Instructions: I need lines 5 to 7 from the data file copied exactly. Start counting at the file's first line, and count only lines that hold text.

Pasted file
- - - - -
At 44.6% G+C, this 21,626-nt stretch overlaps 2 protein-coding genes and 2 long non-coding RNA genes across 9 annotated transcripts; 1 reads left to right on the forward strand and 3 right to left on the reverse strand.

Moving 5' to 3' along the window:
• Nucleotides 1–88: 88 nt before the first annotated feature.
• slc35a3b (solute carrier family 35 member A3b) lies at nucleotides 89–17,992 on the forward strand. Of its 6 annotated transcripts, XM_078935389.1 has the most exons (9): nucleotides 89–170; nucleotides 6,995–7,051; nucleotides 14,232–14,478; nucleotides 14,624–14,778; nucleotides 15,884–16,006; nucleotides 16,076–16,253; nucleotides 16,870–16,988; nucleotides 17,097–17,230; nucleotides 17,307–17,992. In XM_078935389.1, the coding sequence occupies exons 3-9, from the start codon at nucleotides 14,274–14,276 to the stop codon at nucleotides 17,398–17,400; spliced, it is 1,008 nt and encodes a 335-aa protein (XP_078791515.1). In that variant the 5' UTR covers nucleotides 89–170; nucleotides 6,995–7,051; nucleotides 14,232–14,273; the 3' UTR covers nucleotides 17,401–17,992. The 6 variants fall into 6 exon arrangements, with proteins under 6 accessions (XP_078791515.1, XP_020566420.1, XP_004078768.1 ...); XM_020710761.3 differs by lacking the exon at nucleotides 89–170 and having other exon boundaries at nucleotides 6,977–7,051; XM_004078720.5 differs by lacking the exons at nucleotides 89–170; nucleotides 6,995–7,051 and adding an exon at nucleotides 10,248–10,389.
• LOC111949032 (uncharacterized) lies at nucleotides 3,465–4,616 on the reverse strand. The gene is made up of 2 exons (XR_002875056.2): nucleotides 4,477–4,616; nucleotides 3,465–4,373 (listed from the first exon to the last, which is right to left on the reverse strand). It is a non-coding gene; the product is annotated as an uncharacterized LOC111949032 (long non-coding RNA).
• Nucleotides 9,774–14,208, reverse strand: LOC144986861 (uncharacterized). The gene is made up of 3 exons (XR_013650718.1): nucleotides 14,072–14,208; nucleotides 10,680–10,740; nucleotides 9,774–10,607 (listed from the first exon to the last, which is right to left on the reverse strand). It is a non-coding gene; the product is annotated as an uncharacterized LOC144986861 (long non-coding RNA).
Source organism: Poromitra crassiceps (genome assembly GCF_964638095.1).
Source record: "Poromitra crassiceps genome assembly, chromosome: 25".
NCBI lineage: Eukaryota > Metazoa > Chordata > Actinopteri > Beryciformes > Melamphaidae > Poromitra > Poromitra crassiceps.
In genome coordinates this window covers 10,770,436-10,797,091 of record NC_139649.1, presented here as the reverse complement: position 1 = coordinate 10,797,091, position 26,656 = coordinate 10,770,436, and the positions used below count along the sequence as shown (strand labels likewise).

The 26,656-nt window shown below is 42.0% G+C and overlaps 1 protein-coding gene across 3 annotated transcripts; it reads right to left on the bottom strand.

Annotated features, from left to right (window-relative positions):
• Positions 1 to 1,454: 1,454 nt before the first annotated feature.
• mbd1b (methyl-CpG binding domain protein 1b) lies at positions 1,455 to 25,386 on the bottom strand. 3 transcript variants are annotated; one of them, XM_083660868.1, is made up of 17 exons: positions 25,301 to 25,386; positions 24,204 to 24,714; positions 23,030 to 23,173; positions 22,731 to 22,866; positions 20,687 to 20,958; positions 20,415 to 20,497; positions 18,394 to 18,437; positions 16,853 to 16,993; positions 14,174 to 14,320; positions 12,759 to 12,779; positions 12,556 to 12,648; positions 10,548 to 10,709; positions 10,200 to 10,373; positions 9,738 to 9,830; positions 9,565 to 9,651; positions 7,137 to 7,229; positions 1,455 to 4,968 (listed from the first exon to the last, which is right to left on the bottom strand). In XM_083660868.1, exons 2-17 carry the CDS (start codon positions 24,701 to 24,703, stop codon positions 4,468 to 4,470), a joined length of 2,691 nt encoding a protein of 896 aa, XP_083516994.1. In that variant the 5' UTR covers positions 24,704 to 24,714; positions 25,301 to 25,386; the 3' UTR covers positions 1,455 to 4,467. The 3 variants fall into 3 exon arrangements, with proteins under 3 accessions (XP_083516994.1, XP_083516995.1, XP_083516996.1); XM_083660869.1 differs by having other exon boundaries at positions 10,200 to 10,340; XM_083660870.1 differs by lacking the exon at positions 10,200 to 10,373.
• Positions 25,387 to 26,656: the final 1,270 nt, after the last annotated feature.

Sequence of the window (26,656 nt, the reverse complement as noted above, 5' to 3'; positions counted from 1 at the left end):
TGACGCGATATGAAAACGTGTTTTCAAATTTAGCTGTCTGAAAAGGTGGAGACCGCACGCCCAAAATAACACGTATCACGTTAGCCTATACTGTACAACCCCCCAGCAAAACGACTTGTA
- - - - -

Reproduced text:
• LOC111949032 (uncharacterized) lies at nucleotides 3,465–4,616 on the reverse strand. The gene is made up of 2 exons (XR_002875056.2): nucleotides 4,477–4,616; nucleotides 3,465–4,373 (listed from the first exon to the last, which is right to left on the reverse strand). It is a non-coding gene; the product is annotated as an uncharacterized LOC111949032 (long non-coding RNA).
• Nucleotides 9,774–14,208, reverse strand: LOC144986861 (uncharacterized). The gene is made up of 3 exons (XR_013650718.1): nucleotides 14,072–14,208; nucleotides 10,680–10,740; nucleotides 9,774–10,607 (listed from the first exon to the last, which is right to left on the reverse strand). It is a non-coding gene; the product is annotated as an uncharacterized LOC144986861 (long non-coding RNA).
Source organism: Poromitra crassiceps (genome assembly GCF_964638095.1).